The St Pierre du Clos is a lovely restaurant with a shaded courtyard near the church and local square. We wore masks to enter the restaurant and then, once seated, were able to remove them and enjoy the ambiance of the day.

It was possibly one of the best meals either of us had enjoyed, perhaps the atmosphere, or the novelty of eating out or perhaps it just was sublime cooking.

We started with an aperitif, a coupe de champagne for me as it was my birthday, a G&T for Big T and then we shared a bottle of bio Rosé which tasted of lavender and Provence.

There were two menu options so I went for the most delicious and delicate risotto of girolles with a little truffle jus followed by a perfectly grilled fish with a crispy skin, charred broccoli, the smoothest pomme puree and a silky velouté. I would eat the entire thing right now if I could.

Big T started with a chevre salad with translucent haricot beans and pesto, refreshing and cool, followed by lamb (cooked pinky), aubergine parmigiana and potato fondant.

We shared an incredible plate of cheese and ended with ice-cream, fruit and a waffle. Fig for Big T, pear for me and then coffee. Bliss!

We would love to go more often but perhaps it’s nice to have a special treat now and then so the memory lives on. A very special lunch.

Tour de France 2020

As with all things Covid, it’s all good if you wear a mask.

The Tour de France was no exception as we headed up to Châteauneuf de Grasse (ten minutes up the road) to catch the third stage as they passed through.

We were a bit early but luckily there was mobile fruit to add to the excitement.

Melon on wheels

And the obligatory 2CV in gingham.

An egg carton
The yellow jersey

It was all very French with the crowd taking a break for lunch and a queue out of the Boulangerie blocking the road but eventually an exciting moment of long awaited anticipation as the blur of cyclists passed through the village.

Just another Monday in France!

Pros and cons

In some respects, travel has returned to the way it used to be, or perhaps should be.

Quiet airports, a dignified silence, a cleanliness not seen for years, partially empty flights and the list goes on. So you have to wear a face mask and use hand sanitizer, seems like a small price to pay to escape the rabble of summer travellers in the UK!

Of course it’s terrible for the airlines, the holiday and travel industry, the cheap flights and package deals but then again, is it?

It’ll be interesting to see what the future holds for travel. Will we go from face masks to hazmat suits and oxygen tanks? It’s certainly hard to imagine going beyond Europe these days.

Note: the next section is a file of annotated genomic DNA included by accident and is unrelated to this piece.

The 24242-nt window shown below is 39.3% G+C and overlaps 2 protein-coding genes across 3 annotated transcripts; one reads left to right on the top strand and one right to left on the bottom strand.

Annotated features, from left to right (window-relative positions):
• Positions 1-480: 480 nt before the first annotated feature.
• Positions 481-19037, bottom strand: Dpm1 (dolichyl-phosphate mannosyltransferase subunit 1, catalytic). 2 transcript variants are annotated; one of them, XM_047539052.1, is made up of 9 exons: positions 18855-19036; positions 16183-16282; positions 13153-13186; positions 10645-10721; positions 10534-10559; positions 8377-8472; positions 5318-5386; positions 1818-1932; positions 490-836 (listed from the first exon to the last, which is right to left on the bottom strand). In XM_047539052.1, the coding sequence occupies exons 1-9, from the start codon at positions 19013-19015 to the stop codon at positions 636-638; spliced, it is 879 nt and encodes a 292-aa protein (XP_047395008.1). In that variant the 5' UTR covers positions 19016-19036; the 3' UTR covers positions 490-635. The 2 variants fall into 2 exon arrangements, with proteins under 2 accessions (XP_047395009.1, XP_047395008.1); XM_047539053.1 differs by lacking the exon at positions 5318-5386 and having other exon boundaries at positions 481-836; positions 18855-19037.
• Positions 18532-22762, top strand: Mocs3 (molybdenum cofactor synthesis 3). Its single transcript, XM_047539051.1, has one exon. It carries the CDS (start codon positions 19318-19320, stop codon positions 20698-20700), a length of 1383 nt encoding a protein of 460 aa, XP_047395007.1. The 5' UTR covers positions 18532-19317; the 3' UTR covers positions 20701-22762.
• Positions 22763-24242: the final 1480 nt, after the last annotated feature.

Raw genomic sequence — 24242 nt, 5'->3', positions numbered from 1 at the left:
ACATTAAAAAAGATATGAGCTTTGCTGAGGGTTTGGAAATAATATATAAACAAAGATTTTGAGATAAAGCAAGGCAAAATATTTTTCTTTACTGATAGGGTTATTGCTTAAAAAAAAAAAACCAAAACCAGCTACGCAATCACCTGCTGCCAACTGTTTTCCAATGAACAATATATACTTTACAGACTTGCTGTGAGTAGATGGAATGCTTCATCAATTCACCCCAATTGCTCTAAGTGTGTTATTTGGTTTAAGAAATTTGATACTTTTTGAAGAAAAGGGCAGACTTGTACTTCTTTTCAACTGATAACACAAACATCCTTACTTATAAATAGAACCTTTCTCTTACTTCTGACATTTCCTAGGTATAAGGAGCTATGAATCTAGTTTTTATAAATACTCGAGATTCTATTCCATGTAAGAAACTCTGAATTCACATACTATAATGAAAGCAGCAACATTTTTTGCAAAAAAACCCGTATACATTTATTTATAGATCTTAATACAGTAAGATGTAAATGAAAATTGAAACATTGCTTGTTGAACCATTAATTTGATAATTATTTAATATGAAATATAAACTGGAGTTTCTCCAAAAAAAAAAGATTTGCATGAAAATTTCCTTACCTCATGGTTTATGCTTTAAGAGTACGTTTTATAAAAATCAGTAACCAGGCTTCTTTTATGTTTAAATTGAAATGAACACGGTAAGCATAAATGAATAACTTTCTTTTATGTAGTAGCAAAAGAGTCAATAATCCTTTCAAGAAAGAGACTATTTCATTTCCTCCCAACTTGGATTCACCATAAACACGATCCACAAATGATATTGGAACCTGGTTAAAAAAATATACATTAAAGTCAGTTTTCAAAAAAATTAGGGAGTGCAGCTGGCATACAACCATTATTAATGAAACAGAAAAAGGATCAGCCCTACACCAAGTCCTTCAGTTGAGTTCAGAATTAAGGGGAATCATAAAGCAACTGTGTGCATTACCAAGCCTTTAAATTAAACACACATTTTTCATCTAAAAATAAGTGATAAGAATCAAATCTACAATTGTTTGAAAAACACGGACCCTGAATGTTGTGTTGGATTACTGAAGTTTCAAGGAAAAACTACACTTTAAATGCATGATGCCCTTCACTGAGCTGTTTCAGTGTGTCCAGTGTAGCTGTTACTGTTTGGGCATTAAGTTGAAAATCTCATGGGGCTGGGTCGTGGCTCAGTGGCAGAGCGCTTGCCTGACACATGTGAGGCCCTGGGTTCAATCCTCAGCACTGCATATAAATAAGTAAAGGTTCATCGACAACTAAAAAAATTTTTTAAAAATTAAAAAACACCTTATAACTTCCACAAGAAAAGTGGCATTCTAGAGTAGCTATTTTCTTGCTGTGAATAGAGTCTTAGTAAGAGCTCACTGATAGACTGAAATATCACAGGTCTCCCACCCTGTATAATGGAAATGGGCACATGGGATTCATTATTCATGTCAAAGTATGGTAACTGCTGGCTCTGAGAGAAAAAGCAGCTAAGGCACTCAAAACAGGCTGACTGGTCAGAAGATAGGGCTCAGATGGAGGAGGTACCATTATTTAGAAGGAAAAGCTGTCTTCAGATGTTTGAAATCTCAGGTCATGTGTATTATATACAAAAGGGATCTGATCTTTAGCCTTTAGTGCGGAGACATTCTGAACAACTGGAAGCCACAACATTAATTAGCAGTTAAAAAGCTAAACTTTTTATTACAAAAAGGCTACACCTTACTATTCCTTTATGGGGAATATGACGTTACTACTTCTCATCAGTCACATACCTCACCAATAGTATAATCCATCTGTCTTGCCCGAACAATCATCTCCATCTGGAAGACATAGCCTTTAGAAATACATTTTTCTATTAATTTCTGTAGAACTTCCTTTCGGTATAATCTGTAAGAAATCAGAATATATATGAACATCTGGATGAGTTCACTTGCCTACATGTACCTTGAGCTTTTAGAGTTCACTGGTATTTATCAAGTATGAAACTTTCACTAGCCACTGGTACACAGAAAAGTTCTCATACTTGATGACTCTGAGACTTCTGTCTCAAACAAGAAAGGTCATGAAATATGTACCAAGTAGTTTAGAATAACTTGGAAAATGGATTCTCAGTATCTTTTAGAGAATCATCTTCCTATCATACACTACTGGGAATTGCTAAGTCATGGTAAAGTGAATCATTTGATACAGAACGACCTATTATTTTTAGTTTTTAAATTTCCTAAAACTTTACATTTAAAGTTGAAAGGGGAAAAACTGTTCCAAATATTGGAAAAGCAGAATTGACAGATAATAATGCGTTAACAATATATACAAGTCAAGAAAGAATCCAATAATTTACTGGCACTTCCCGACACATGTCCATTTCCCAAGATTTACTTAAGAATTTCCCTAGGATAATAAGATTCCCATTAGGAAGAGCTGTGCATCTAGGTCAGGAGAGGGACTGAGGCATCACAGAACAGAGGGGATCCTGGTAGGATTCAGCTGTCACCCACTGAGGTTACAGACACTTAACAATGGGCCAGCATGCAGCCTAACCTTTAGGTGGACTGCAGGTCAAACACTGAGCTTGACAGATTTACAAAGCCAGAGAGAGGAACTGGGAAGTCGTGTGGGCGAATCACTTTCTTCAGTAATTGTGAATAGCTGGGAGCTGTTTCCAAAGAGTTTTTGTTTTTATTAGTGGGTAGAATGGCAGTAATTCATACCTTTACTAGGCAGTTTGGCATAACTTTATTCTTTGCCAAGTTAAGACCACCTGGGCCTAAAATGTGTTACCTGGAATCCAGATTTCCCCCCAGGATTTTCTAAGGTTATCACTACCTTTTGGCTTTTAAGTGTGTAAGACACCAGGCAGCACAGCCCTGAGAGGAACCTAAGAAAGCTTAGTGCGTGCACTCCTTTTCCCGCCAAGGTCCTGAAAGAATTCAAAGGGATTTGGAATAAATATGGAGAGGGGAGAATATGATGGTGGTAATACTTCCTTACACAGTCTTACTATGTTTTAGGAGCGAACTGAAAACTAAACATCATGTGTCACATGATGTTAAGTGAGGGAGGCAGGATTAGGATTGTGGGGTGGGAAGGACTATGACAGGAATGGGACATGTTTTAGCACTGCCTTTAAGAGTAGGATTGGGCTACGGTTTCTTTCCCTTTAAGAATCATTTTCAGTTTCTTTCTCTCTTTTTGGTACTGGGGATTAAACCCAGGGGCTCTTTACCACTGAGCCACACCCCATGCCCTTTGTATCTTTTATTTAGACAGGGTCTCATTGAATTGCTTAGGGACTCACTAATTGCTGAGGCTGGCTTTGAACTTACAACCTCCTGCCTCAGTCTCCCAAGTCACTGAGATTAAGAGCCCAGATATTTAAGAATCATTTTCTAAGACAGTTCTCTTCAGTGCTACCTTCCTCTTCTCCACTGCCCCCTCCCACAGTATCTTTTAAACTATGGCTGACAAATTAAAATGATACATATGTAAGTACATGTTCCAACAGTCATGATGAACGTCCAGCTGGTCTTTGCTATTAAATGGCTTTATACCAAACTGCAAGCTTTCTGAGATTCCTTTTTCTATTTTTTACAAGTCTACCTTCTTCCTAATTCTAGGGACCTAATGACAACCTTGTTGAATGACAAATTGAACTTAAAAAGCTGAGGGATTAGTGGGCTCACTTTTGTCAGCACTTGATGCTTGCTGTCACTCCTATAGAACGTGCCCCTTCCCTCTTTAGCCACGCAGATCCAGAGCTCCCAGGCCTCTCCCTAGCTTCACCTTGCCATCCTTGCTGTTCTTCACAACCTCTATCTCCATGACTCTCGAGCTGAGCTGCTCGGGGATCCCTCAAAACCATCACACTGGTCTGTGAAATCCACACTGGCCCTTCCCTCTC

House Arrest

After a two week sojourn in London where I completely self-isolated except for essential food shopping and a haircut, it was time to return to France for the last hurrah of the summer and sort the house out for the winter tenant.

We’ve been waiting for the French to announce a reciprocal quarantine but it seems they’ve been sensible and have accepted it’s not realistic and, in the case of the UK, completely unenforced.

I’m optimistic I won’t be under house arrest in France where they would be round every day to check up on you.

I’m also hopeful that I’ll be able to travel without any complications and without being exposed to rising Covid numbers in the South of France. The fun continues.

At least I’m not on the trains today!

It’s all white

Five months ago I had a haircut.

It was a very long time ago and while I was tempted to have a go at self mutilation (cutting my own hair) or a home dye job to attempt to colour the little grey hat which sat rather too comfortably on top of my head, I resisted the temptation and I was glad I did.

With five months of regrowth under my belt, I decided to embrace the grey or at least try to. This week I was finally able to get my hair cut and coloured. What a relief!

Three inches of dry straw were chopped off the bottom and rather than attempt to cover the grey, I went for a whiter shade rather than gold and I’m quite pleased. My hair is quite white at the front and darker at the back, it’s a little Devil Wears Prada (or Cruella de Ville) but I’m thinking more along the lines of natural hair colour or free highlights.

Let’s see when I get my next appointment.

The best laid plans

And so with all things Covid and 2020, plans are made to be changed.

I returned to London a week ago. Big T stayed in France. It was all a bit complicated but with quarantine changing daily in the UK and possible quarantine in France, it wasn’t worth Big T taking the risk.

So far the French have kept their side of the bargain and haven’t introduced a reciprocal quarantine but who knows what could happen this week.

I am due to return to France next weekend where we’ll stay until the end of September to get the house ready for the winter tenant and enjoy the last of the summer freedom. Unless something changes of course.

After that, it will be the winter of discontent I’m sure!